The actor Jared Leto is the latest of a list of celebrity men to release a skincare line, though I wouldn’t be surprised if a couple more had been announced by the time this is published.
He joins Harry Styles, Travis Barker (drummer and recent husband of Kourtney Kardashian) and Brad Pitt in this recent wave of famous beauty brand owners, and while they might all talk about how excited they are to be entering this space when they give interviews to the beauty press, we’re anything but enthused. Leto’s brand Twentynine Palms is inspired by a specific Californian desert. Styles’ Pleasing is all about playfulness and gender fluidity. Barker calls his Barker Wellness because the products contain CBD. And with Le Domaine, birthed on his Provence estate and winery, Mr Pitt is working hard to ‘preserve Earth and its ecosystem’, apparently.
When I heard about each of these brands, my first response was, ‘Why?’ It’s hard to see the correlation between these celebrities, who have nothing to do with the beauty industry, and moisturiser. Or is it? Could it be something to do with the fact that they look great and the global beauty industry is worth £395.7bn in 2022? Not content with the fortune that comes with being super famous – and the opportunities it brings to stick your fingers in lots of other lucrative pies, celebrities want a slice of skincare, too.
The reason I begrudge this so much is threefold:
- We don’t need more skincare brands
- They’re charging outrageous prices for their products
- …yet they don’t know what they’re talking about.
The skincare business is completely oversaturated. It’s unnecessary and wasteful to bring another new brand – along with all its production processes, packaging and shipping – onto the market. We know that consumers are already overwhelmed with the sheer number of options for looking after their skin, and that’s just with established, well-known brands. Is anyone asking for a ‘Moisturising and Anti-aging serum with GSM10® and ProGR3®’? (Le Domaine) Or another ‘lightweight, fragrance-free moisturiser’? (Barker Wellness) Another body wash? (Twentynine Palms) Really?
And those prices. I know a lot of products are expensive, but at least in the case of cosmeceutical skincare, that’s usually because it costs an awful lot of money to research, develop and test a product in clinical trials that show it actually does what the brand says it will. Pitt’s serum costs £290, while Kim Kardashian wants £105 for 30ml of her ‘glow oil’. It contains vitamin C (though not a very effective kind) but so do a lot of cheaper, clinically proven products.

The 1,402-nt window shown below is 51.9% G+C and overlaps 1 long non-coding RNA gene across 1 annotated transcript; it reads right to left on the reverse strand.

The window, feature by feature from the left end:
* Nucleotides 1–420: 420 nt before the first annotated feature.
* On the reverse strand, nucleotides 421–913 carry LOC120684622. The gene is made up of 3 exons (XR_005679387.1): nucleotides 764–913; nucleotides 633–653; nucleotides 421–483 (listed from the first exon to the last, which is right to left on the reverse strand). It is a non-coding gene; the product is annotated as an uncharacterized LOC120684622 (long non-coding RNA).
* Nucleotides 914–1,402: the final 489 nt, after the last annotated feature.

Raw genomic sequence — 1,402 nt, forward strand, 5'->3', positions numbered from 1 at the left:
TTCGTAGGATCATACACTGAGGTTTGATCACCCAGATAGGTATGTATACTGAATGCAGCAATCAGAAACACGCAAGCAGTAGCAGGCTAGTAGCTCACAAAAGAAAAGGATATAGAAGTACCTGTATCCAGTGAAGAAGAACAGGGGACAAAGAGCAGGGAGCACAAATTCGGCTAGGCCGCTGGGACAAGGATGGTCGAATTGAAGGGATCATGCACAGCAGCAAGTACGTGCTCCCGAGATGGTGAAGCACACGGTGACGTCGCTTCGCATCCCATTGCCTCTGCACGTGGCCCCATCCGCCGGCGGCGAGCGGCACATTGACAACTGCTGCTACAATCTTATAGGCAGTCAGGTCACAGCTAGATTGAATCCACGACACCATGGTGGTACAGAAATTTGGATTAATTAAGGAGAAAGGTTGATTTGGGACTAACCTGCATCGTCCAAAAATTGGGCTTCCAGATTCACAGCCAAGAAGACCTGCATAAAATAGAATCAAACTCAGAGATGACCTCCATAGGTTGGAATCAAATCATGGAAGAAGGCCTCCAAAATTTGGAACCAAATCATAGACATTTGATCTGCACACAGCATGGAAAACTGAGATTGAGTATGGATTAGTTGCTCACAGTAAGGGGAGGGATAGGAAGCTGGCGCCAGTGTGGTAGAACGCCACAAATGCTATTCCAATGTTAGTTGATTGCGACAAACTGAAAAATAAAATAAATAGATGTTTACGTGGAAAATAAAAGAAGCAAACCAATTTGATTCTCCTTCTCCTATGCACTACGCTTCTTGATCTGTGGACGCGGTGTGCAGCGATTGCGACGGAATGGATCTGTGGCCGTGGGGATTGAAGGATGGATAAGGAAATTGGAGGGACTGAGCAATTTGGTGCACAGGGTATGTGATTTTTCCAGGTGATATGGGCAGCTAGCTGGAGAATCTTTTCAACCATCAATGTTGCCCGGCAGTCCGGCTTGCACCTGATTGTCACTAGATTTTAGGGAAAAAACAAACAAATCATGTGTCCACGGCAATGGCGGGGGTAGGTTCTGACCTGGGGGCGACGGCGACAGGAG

Then there’s the entitlement that comes with entering a market you know nothing about and relying on your fame to sell your product. There are medical-grade skincare brands that invest millions into R&D and skin science, furthering dermatology research; and others founded by cosmetic doctors with decades of experience actually touching, treating and improving their patients’ skin – professionals who use their own time and money to expand their knowledge of skin and deliver that expertise where it’s really needed. Or small brands started in home kitchens with the ingredients that have been used to heal skin conditions in someone’s culture for centuries.
These are the influences the skincare space needs, not an £85 eye cream with pear extract in it from someone who readily admits he has no interest in skincare – Leto told Vogue, ‘I’ve never been really interested in beauty products.’ How inspiring.
The Tweakments Guide Takeaway
Don't waste your money on celebrity skincare. Instead, choose brands within your budget that are well-researched and clinically proven. Better yet, let a true skincare expert analyse your skin and tell you what you really need.
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